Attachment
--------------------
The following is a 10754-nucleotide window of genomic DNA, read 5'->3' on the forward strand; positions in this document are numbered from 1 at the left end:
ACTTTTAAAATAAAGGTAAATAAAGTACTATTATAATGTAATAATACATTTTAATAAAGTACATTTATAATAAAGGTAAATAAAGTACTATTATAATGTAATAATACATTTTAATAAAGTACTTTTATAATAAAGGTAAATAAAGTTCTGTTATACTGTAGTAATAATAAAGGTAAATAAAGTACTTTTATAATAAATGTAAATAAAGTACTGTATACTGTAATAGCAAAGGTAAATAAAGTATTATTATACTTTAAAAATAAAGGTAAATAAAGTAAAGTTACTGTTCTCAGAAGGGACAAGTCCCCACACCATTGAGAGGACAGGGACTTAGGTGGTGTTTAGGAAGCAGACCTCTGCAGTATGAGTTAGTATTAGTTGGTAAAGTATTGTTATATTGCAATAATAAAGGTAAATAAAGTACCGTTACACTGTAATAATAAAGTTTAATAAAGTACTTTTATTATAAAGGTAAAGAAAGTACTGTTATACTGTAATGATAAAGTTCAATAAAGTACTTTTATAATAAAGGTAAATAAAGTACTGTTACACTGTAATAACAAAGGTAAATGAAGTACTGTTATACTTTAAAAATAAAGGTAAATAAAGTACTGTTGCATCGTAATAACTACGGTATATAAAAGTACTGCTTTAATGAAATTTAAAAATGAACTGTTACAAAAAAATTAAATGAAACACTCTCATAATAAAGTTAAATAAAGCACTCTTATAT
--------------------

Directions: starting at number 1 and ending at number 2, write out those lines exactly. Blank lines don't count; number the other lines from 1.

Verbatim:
The following is a 10754-nucleotide window of genomic DNA, read 5'->3' on the forward strand; positions in this document are numbered from 1 at the left end:
ACTTTTAAAATAAAGGTAAATAAAGTACTATTATAATGTAATAATACATTTTAATAAAGTACATTTATAATAAAGGTAAATAAAGTACTATTATAATGTAATAATACATTTTAATAAAGTACTTTTATAATAAAGGTAAATAAAGTTCTGTTATACTGTAGTAATAATAAAGGTAAATAAAGTACTTTTATAATAAATGTAAATAAAGTACTGTATACTGTAATAGCAAAGGTAAATAAAGTATTATTATACTTTAAAAATAAAGGTAAATAAAGTAAAGTTACTGTTCTCAGAAGGGACAAGTCCCCACACCATTGAGAGGACAGGGACTTAGGTGGTGTTTAGGAAGCAGACCTCTGCAGTATGAGTTAGTATTAGTTGGTAAAGTATTGTTATATTGCAATAATAAAGGTAAATAAAGTACCGTTACACTGTAATAATAAAGTTTAATAAAGTACTTTTATTATAAAGGTAAAGAAAGTACTGTTATACTGTAATGATAAAGTTCAATAAAGTACTTTTATAATAAAGGTAAATAAAGTACTGTTACACTGTAATAACAAAGGTAAATGAAGTACTGTTATACTTTAAAAATAAAGGTAAATAAAGTACTGTTGCATCGTAATAACTACGGTATATAAAAGTACTGCTTTAATGAAATTTAAAAATGAACTGTTACAAAAAAATTAAATGAAACACTCTCATAATAAAGTTAAATAAAGCACTCTTATAT